Listening to the Children

by John C Westervelt

In my weekly letter to my family, I often share what is happening in my volunteer job at Asburyís weekday preschool. Iíll share some with you.

Thursday October 12, 1995

Miss Helen meets the three-year-olds at their car in the circle drive. The children gather in the outer foyer until all fifteen have arrived. As Miss Jane held the door, one little girl burst inside to say, "Me and my daddy are going on a date." I thought, "What a wise father."

Thursday November 9, 1995

Youíll remember that several weeks ago a three-year-old girl said, "Me and my Daddy are going on a date." Today this same little girl was wearing a tee shirt with the message, "My Daddy is a Promise Keeper."

Tuesday November 28, 1995

Todayís theme for the three-year-olds was "My Church." At eleven oíclock Miss Helen explained that we would line up and walk through the church before going to the gym for playtime (it was too cold to go outside). After touring the sanctuary, we stopped beside the office of Senior Pastor Tom Harrison. He invited the children into his office. It is not as if I should take off my shoes, still there is a certain aura about entering Tomís office. The childrenís attentiveness showed they had captured the mood.

Tom explained, "Jesus is serious in this wood carving. In this painting, He is laughing, and I think Jesus laughed a lot."

Selecting pictures from the long bookshelves, Tom said, "This is a picture of my family. I have three children. In this picture I am baptizing a baby."

Holding up a picture of a wedding with a bride in a long white dress, Tom asked, "Do any of you know what this picture is about?"

A three-year-old answered, "Married."

Our smiling, gracious pastor then asked, "Does anyone have a question?"

A little boy spoke right up, "Can we go to the gym now?"

Tuesday April 1, 1997

When the three-year-olds began preschool in the fall, Megan would sometimes cry for her mother. Today this self-assured child arrives at school with a bounce in her step and a talking smile on her face. You may remember Megan as the youngest Asbury Steven Minister from a letter last fall.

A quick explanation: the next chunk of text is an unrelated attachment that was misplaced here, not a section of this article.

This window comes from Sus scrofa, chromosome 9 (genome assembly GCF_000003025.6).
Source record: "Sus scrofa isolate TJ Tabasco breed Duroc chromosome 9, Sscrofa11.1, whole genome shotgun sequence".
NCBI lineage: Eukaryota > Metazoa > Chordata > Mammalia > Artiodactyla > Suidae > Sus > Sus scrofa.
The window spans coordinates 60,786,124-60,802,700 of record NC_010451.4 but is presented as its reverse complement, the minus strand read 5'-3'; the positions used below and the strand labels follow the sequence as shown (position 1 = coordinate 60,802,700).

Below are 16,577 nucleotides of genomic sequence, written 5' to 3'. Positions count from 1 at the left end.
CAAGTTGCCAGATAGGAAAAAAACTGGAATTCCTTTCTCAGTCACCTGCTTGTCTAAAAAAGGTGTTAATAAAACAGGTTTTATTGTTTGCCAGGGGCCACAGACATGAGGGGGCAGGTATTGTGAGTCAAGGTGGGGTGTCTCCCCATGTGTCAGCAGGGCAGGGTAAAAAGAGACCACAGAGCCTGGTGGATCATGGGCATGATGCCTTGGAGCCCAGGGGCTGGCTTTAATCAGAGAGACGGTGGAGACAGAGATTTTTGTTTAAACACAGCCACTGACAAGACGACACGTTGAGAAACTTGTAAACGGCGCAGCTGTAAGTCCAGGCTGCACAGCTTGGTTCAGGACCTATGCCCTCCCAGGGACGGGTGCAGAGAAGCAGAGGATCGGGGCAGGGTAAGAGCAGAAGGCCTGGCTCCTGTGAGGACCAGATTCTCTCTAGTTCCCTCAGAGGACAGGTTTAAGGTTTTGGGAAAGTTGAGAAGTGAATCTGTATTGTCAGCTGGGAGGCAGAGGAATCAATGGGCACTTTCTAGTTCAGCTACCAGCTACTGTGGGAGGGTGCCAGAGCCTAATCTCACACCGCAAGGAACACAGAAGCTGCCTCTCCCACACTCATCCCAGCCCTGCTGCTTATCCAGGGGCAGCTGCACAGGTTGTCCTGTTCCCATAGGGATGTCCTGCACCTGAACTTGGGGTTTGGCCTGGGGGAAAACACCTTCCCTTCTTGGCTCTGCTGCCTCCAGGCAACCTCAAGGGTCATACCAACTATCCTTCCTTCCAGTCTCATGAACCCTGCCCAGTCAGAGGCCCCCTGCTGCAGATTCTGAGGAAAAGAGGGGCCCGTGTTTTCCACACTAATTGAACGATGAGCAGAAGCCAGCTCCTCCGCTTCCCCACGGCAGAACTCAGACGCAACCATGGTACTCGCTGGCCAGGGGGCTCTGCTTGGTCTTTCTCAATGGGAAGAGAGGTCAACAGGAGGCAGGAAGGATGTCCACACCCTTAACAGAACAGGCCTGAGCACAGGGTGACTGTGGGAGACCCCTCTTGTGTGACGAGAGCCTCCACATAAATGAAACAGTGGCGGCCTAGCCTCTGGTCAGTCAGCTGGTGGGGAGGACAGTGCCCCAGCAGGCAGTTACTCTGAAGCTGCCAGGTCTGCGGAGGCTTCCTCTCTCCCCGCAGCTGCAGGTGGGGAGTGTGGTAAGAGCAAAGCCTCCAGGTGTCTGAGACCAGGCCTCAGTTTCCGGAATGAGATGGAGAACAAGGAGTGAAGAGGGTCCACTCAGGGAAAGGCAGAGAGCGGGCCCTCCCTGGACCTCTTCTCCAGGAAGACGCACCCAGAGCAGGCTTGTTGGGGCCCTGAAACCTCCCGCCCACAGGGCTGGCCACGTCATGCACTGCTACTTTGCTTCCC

While helping at the play dough table today, I could see that Megan had the heart shaped cutter upside down. She was trying to cut with the blunt side rather than the sharp edge of the plastic pattern.

I turned the cutter over and pressed it into the play dough for her. Unknown to me, Meganís tiny finger was under the play dough below the cutter. By now so very mature, she didnít cry, but I could see her looking up at me with a grimaced expression. I felt so terrible that she could see pain in my eyes. With eyes on eyes, she said, "Thatís okay, Grandpa John." A deep love for this child grew deeper.

Tuesday April 22, 1997

Abby, one of my three-year-olds, told me that she gets to see Mickey Mouse when her daddy comes home. At Thanksgiving time her daddyís military unit was called up to go to Bosnia. His return is scheduled for sometime in July. Apparently her daddy has promised her a trip to Disney World when he gets home. A justly deserved reward, Iíd say.

Jordan showed me his stuffed rabbit that he brought for show and tell today. As I gently stroked the rabbit, I said, "His skin is so soft." Jordan replied, "Thatís not skin, Grandpa John; thatís fur."

Thursday January 22, 1998

Emily is the youngest and tiniest of the three-year-olds. Today for the first time, she wouldnít let Miss Helen help her out of the car. Finally, her mother parked and carried her into our waiting area. Miss Jane asked about the problem. Her mom pointed to Emilyís hair and said, "She is having a bad hair day." Her hair was mussed with a small ponytail on one side. I thought, "This seems like an early start on what can be a serious problem for girls."

Thursday February 19, 1998

Miss Jane and Miss Helen recognize the vehicles that drop off and pick up each three-year-old. On Tuesday, Will came in a car instead of the family van. He said, "My mother has a new car (probably rental) because her van was in a wreck, but not squished." I asked if his mother was hurt. Will responded, "She wasnít hurt, but she cried anyway."

Thursday March 19, 1998

Stefanie, a three-year-old, handed me a black dress from the basket in the play area. Then holding her arms over her head she asked me to help her put it on. Her eyes were serious as she said, "Donít mess up my makeup; donít get my lipstick on the dress." The only colors on her face were put there by God, so I assume she has been listening to someone at home.

Tuesday January 25, 2000

All sixteen three-year-olds were in preschool today. Looking into the eyes of Melissa, who was wearing a forest green dress, I wondered if her eyes were green or if they picked up the color of her dress. I asked, "What color are your eyes?"

She answered, "Green and white."

Thursday March 28, 2002

Easter was the theme of three-year-old preschool today. Miss Sue had put materials inside plastic eggs. During circle time, she took one egg at a time out of the basket and shook the egg. Inside were things like rice, macaroni, brown beans, and cotton. The children were asked to guess what was inside by hearing the sound. They didnít get very many right, but they were excited to guess. After opening the eggs, Miss Sue asked where the material inside came from. When she asked about cotton, Cole said, "Cotton comes from the doctorís office."

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